Edelman Atlanta General Manager Engages Consumers with "Earned-Centric, Digital by Design" Principle

Updated: Feb 24, 2019

The general manager of the Edelman Atlanta office mesmerized attendees at The University of Alabama PRSSA Southeastern Regional Conference with her presentation on the changing food industry in the new millennium on Jan. 29.

Alicia Thompson, an extraordinary public relations professional with 24 years of experience in the industry, exemplified the conference’s theme of ‘innovating tradition’ by explaining how the Atlanta Edelman office is implementing a new principle: “earned-centric, digital by design.” This shift to a communication marketing approach means that Edelman wants to authentically engage the customer and make sure its campaigns can be picked up by the media and marketed through different channels.

Thompson explained how marketing today is no longer one-directional. She said that professionals must know that communication is two-way, and they must find which channel is most relevant to pinpointing their target audience and making sure that their message gets through to the consumer.

“We’re human,” Thompson said. “Our ability to absorb that infinite content is finite.”

Specifically applying the Edelman approach to the food industry, Thompson said that food is “glocal” and now takes on different meanings.

“I’m a foodie; you’ll have to excuse me,” Thompson chuckled.

Thompson referenced Edelman’s current Arby’s case study. Edelman took on Arby’s as a client in 2012 because the company was looking for a way to become relevant again. The firm asked itself the question, “What is the best way to reach our audience in the new millenia?” ​ Through research, the Edelman team found that the Arby’s core consumers were meat-lovers. They needed to amplify this demographic and also attract people who no longer thought of Arby’s as their pit-stop for fast food.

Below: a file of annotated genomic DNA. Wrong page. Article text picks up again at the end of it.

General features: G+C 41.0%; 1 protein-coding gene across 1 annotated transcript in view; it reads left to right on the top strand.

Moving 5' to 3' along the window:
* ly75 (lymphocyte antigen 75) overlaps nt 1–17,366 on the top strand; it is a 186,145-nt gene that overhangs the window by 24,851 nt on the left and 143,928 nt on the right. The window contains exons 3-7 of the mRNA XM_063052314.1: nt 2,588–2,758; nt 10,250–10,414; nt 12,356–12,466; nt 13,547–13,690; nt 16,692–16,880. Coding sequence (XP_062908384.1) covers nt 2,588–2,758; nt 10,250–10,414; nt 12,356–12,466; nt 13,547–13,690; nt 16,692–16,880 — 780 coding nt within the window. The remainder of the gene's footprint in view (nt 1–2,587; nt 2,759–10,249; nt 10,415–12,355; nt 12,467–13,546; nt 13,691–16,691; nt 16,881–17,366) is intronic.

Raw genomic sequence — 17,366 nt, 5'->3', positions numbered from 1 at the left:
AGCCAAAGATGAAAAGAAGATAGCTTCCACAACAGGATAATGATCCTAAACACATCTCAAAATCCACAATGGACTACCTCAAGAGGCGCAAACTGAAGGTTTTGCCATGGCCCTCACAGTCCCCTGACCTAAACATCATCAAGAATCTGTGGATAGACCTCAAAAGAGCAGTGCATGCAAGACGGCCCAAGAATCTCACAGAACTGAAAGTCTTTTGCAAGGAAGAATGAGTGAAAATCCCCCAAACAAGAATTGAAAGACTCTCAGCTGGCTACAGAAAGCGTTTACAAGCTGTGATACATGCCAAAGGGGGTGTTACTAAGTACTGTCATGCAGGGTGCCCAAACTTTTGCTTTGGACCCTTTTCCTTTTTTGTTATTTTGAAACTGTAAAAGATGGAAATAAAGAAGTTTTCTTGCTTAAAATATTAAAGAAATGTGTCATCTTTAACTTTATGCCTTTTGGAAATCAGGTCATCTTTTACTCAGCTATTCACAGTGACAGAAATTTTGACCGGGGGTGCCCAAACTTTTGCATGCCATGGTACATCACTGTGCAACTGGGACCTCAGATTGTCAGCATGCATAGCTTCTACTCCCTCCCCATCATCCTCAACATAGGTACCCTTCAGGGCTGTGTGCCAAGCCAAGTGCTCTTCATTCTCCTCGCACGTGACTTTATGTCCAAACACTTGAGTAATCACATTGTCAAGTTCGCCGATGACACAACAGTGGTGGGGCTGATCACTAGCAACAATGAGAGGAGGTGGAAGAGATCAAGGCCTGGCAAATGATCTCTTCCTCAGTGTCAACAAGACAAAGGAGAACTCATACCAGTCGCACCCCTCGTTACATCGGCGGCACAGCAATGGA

Thompson took a counter-intuitive approach to promoting Arby’s brown-sugar bacon. She asked, “Who is least likely to support bacon?” The answer was vegetarians. To achieve the earned-centric goal, the campaign used vegetarians to help tell a story of meat lovers. It was unusual and funny, which attracted the media on multiple platforms.

The campaign included writing a one-page apology letter to vegetarians that stated Arby’s was sorry if any vegetarians gave in to eating Arby’s bacon because it is so irresistible.

The news was first broken by Time magazine. Eventually, the story was covered on “Good Morning America” and featured on YouTube. A meat helpline was also set up. Because the message was accessible on so many channels, the media picked it up and ran with it.

The campaign was extremely successful, with over 19,000 calls, 15,000 voicemails and 22 million media impressions in a 30-day period.

Thompson emphasized that this campaign could have been taken the wrong way by some audiences and that it is always important to have a crisis plan in case things go awry. Thompson’s memorable presentation on the constantly changing food industry and how public relations practitioners can go about adapting to it was definitely a favorite at the Southeastern Regional Conference.

What part of Thompson’s advice did you find most resonating? Do you think other public relations firms will start implementing similar approaches to campaigns? How will a marketing-communication approach shape the future of public relations?

-by Sydney Denninger, PRSSA Member from the University of Florida

Sydney Denninger is a sophomore PRSSA member at the University of Florida. Connect with her on LinkedIn or email her at sdenninger@ufl.edu.

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